LONDON (Reuters) - Tesco, the world’s third biggest retailer, posted another heavy drop in underlying sales in its main British market in the Christmas trading period, adding to pressure on management to end a run of poor results.
The firm, which trails France’s Carrefour and U.S. No. 1 Wal-Mart in annual sales, is 21 months into a turnaround plan for its main UK business that has seen over 1 billion pounds ($1.65 billion) invested in store revamps, more staff, new product ranges and pricing initiatives.
Despite the changes the firm said on Thursday sales at British stores open over a year, excluding fuel and VAT sales tax, had fallen 2.4 percent in the six weeks to January 4, towards the lower end of expectations.
Analysts had forecast a range of down 0.5-2.5 percent and a third quarter decline of 1.5 percent.
Tesco said it expected to report a full year group trading profit within the range of current market expectations, which it said ranged between 3.16 billion pounds and 3.41 billion pounds.
Trading improved in Europe but remained difficult in Asia.
“We continued to invest in the most compelling offer for the tens of millions of customers who chose to shop with us this Christmas, but further weakness in the grocery market as a whole continued to impact our performance in the UK,” Chief Executive Philip Clarke said.
Though Britain’s economy is improving, major grocers are finding the going tough despite their focus on essential goods, as consumers’ disposable incomes remain under pressure by wage rises not keeping up with inflation.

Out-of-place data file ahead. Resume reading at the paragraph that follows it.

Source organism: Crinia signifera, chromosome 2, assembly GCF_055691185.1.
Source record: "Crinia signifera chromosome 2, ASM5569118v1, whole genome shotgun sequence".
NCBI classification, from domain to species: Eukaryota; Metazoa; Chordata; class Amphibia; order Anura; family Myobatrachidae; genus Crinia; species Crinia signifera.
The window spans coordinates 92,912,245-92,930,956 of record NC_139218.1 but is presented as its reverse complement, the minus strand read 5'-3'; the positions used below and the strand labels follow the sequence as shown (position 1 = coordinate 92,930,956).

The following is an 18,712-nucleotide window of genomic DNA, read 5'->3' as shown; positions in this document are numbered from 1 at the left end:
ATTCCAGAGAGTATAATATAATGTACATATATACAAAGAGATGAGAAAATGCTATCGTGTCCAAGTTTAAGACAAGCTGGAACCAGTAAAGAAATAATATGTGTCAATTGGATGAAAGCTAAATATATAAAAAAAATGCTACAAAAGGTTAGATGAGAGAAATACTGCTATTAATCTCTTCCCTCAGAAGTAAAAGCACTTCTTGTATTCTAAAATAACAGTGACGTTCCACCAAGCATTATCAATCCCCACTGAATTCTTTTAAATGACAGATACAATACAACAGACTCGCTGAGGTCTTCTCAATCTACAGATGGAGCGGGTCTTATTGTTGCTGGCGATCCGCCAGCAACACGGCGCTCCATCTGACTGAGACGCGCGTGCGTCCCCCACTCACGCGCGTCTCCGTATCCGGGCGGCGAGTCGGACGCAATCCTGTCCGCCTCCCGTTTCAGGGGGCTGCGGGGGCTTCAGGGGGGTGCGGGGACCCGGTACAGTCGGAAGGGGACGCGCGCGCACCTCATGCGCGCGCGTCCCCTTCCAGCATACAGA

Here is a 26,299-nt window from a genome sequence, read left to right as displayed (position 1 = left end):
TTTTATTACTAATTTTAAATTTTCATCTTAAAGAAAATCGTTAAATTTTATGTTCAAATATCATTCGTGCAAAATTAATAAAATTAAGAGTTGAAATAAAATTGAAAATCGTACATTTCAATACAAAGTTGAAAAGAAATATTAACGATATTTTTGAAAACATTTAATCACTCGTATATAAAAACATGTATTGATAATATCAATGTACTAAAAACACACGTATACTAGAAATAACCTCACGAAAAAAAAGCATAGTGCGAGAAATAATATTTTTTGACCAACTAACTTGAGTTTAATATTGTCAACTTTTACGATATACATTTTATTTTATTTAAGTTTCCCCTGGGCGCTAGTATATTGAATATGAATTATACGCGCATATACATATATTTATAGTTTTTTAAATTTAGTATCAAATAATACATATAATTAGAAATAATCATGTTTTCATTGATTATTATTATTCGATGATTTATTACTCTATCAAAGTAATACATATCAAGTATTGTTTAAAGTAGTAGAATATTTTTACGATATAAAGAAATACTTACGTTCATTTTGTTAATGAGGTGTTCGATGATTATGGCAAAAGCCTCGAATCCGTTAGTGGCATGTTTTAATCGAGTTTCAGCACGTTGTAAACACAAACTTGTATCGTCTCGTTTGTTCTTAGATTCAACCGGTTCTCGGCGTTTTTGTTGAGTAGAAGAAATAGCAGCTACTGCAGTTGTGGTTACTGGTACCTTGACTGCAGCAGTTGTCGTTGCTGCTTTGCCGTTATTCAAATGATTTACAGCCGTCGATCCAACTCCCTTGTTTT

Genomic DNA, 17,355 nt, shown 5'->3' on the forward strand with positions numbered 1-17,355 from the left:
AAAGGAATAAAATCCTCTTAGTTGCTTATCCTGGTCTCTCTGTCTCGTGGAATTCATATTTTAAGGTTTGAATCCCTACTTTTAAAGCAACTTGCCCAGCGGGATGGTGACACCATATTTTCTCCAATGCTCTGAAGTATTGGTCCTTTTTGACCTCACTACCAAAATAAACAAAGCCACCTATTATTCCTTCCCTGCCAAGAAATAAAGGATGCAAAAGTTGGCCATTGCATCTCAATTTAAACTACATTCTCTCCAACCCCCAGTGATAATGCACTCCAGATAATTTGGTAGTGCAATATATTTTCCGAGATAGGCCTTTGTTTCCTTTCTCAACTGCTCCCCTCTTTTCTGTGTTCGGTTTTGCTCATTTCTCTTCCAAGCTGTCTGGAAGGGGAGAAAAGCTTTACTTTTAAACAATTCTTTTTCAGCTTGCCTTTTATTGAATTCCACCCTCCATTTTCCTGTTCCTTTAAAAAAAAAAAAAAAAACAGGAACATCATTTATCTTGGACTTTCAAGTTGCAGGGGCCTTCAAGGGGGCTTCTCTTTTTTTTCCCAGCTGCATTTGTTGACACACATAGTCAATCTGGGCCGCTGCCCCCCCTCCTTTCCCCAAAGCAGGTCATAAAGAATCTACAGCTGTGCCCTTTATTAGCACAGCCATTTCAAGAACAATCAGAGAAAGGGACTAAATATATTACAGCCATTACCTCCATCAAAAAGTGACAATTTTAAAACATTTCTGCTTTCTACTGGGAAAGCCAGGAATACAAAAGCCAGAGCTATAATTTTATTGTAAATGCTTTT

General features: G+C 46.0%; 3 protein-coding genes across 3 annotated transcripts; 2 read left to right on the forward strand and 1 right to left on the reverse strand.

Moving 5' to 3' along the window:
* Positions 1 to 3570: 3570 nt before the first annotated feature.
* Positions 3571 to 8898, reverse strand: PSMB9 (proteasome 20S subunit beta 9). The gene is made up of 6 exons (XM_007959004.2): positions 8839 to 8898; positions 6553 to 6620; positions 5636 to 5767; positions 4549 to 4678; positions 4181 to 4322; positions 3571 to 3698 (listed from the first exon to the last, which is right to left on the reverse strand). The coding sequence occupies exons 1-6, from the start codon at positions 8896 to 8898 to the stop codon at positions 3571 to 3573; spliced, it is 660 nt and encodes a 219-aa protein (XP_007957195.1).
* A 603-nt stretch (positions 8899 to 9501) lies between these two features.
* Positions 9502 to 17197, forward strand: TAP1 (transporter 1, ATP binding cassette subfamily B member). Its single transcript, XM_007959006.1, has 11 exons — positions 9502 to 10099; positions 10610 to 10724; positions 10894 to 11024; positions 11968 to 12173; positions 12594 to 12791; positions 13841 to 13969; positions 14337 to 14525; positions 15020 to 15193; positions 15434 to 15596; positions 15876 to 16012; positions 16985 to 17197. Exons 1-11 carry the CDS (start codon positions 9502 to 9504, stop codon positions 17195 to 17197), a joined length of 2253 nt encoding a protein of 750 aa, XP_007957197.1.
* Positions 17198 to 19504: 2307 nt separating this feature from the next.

Analysts reckon all of the UK’s so called “big four” grocers, which also includes Wal-Mart’s Asda, J Sainsbury and Morrisons, lost market share and saw like-for-like sales volumes decline in the run-up to Christmas, reflecting a subdued overall market and increased promotional activity.
Morrisons also posted a big drop on Thursday with like-for-like sales excluding fuel down 5.6 percent in the six weeks to January 5 and the firm now expecting full-year underlying profit towards the bottom of market expectations.
Sainsbury’s eked out a 0.2 percent rise in third quarter like-for-like sales on Wednesday.
The big four are also being squeezed by hard discounters Aldi and Lidl, who both enjoyed record trading at Christmas, and upmarket grocers Waitrose and Marks & Spencer, which on Thursday posted like-for-like food sales up 1.6 percent in its third quarter.
Tesco has suffered more than many rivals because it has traditionally sold a higher proportion of large ticket non-food items, such as widescreen TVs, where shoppers cut back the most in the downturn.
Chief Executive Clarke is now re-focusing the firm’s non-food offer on higher margin categories like clothing and homewares but the process has been slow, reflecting the scale of the firm’s over 3,100 UK stores. He is also investing heavily in digital services, local convenience stores and click-and-collect points.
Tesco shares, down 6.6 percent over the last year, closed Wednesday at 328.30 pence, valuing the firm at 26.5 billion pounds. ($1 = 0.6072 British pounds)
Editing by Kate Holton